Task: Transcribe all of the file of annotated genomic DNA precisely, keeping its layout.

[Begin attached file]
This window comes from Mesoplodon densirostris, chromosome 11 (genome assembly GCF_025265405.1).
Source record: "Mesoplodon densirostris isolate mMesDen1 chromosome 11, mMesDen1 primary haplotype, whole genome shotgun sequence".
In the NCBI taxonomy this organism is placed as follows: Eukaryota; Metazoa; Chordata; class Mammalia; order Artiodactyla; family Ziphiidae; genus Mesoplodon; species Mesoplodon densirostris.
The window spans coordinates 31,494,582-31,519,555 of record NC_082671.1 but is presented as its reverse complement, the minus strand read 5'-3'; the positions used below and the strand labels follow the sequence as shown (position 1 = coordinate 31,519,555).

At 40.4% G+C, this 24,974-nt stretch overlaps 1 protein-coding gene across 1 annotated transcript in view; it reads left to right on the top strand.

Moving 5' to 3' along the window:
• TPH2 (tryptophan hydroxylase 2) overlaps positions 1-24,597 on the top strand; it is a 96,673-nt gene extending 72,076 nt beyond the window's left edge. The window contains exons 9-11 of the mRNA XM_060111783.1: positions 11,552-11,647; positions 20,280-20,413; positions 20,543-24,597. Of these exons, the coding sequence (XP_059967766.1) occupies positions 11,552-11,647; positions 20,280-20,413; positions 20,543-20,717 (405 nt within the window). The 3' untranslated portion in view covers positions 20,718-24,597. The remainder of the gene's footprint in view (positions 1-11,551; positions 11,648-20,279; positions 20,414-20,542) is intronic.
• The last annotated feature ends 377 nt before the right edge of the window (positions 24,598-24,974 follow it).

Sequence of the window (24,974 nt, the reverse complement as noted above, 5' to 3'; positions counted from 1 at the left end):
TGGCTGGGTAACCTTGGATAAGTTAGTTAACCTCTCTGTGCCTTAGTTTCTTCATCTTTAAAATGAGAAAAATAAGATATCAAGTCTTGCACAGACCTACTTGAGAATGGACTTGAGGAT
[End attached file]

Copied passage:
This window comes from Mesoplodon densirostris, chromosome 11 (genome assembly GCF_025265405.1).
Source record: "Mesoplodon densirostris isolate mMesDen1 chromosome 11, mMesDen1 primary haplotype, whole genome shotgun sequence".
In the NCBI taxonomy this organism is placed as follows: Eukaryota; Metazoa; Chordata; class Mammalia; order Artiodactyla; family Ziphiidae; genus Mesoplodon; species Mesoplodon densirostris.
The window spans coordinates 31,494,582-31,519,555 of record NC_082671.1 but is presented as its reverse complement, the minus strand read 5'-3'; the positions used below and the strand labels follow the sequence as shown (position 1 = coordinate 31,519,555).

At 40.4% G+C, this 24,974-nt stretch overlaps 1 protein-coding gene across 1 annotated transcript in view; it reads left to right on the top strand.

Moving 5' to 3' along the window:
• TPH2 (tryptophan hydroxylase 2) overlaps positions 1-24,597 on the top strand; it is a 96,673-nt gene extending 72,076 nt beyond the window's left edge. The window contains exons 9-11 of the mRNA XM_060111783.1: positions 11,552-11,647; positions 20,280-20,413; positions 20,543-24,597. Of these exons, the coding sequence (XP_059967766.1) occupies positions 11,552-11,647; positions 20,280-20,413; positions 20,543-20,717 (405 nt within the window). The 3' untranslated portion in view covers positions 20,718-24,597. The remainder of the gene's footprint in view (positions 1-11,551; positions 11,648-20,279; positions 20,414-20,542) is intronic.
• The last annotated feature ends 377 nt before the right edge of the window (positions 24,598-24,974 follow it).

Sequence of the window (24,974 nt, the reverse complement as noted above, 5' to 3'; positions counted from 1 at the left end):
TGGCTGGGTAACCTTGGATAAGTTAGTTAACCTCTCTGTGCCTTAGTTTCTTCATCTTTAAAATGAGAAAAATAAGATATCAAGTCTTGCACAGACCTACTTGAGAATGGACTTGAGGAT